Natural light and light from the camera's flash reflect on glasses, and the result is an unappealing glare in photographs. In some cases, the glare on glasses even obscures facial details. Whether the glare in your photo lightens the entire lens or causes random bright spots, it is possible to remove distracting glare and to restore details with Photoshop Elements. Acquaint yourself with the "Spot Healing Brush" and "Clone Stamp" tools because they are essential to performing his type of repair.
- Skill level:
- Moderately Easy
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Examine your image and choose the lens that shows the smallest amount of glare and requires the least amount of repair.
Select the "Spot Healing Brush" that is represented by a bandage with a circle behind it. In the "Options" bar, choose the "Content-Aware" setting, and then pick a soft brush in an appropriate size. Click and drag over small areas of glare to remove them. Focus on areas without many details, such as the skin or the white of the eye.
Choose the "Healing Brush" tool that is located under the "Spot Healing Brush." You will use this tool to repair details in the skin and eyes. Adjust the brush size in the "Options" bar. Hold down the "Alt" key and click in a clear area that closely matches the portion you need to correct. Paint with the tool to replace the glare with pixels from the sampled area. It will use information from the area you define but blend the pixels to match the area you are repairing. Sample new areas for the tool to draw from as you work.
Select the "Clone Stamp" tool, and again choose a soft-edged brush in a suitable size. Press "Alt" and click to define a source point for the "Clone Stamp" tool. This tool functions similarly to the "Healing Brush" tool, but the "Clone Stamp" simply copies pixels from the source point, making it useful for fixing details such as eyelashes. Define new source points regularly as you edit the image.
Repeat Step 2 through Step 4 on the other lens. If the glare is significant, continue to Step 6 after repairing all the small reflections using the retouching tools.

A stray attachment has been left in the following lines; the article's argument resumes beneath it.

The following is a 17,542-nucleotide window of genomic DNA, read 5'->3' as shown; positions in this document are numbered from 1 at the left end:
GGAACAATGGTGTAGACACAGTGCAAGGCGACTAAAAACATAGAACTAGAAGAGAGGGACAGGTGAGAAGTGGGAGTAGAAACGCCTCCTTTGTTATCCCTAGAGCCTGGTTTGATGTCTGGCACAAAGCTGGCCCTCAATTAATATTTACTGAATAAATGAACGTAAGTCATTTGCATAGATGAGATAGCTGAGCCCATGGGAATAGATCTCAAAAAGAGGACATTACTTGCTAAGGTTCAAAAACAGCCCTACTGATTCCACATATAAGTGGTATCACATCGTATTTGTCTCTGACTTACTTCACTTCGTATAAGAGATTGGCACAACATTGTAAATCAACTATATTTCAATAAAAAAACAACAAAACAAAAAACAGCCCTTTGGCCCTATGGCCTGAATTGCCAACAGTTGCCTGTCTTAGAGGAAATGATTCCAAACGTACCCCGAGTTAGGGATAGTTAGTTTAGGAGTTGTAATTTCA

Choose the "Selection Brush." Click and drag over the repaired lens to make a selection.
Go to "Edit," and then "Copy." Choose "Edit," and then "Paste" to create a new layer from the selection.
Select the "Move" tool, then click and drag the new layer over to the opposite side of the face.
Go to the "Image" menu. Pick "Rotate," and then "Flip Horizontal."
Reduce the layer's opacity until you can see both the new layer and the original image.
Go to "Image," then "Rotate" and then "Free Rotate Layer."
Move your cursor over one of the handles and click to rotate the layer. Adjust the layer's position until it matches the original picture as closely as possible. Click the green "Commit" button or press "Enter" to make the change.
Go to the "Layers" panel and return the layer's opacity to 100 per cent.
Click on the "Eraser" tool and remove any excess portions of the layer using a soft-edged brush.
Remove Bright Reflections
Choose a selection tool from the "Toolbox." The "Selection Brush" or "Quick Selection" tool work well for creating accurate selections, even in small areas. Adjust tool settings, such as the brush size, in the "Options" bar.
Click and drag to select one entire lens of the glasses. Hold down the "Shift" key and add the other lens to the selection.
Click the black and white circle icon at the bottom of the "Layers" palette to create a new "Adjustment Layer." Pick "Levels" from the menu that appears.
Adjust the sliders in the levels dialogue box to reduce the glare and improve the clarity. Move the "Shadows" slider to the right to darken the selection, and the "Highlights" slider to the left to lighten the selection. Use the "Midtones" slider in the middle to fine-tune the adjustments. It may take some experimentation to match the lenses to the rest of your image.
Click "OK" to apply the "Adjustment Layer."
Remove Full Lens Glare
Tips and warnings
- Use the "Zoom" tool to get a better view of the area you are editing.
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- Peachpit.com: How to Use Photoshop Elements to Remove Glare from Glasses; Matt Kloskowski; Oct. 5, 2007
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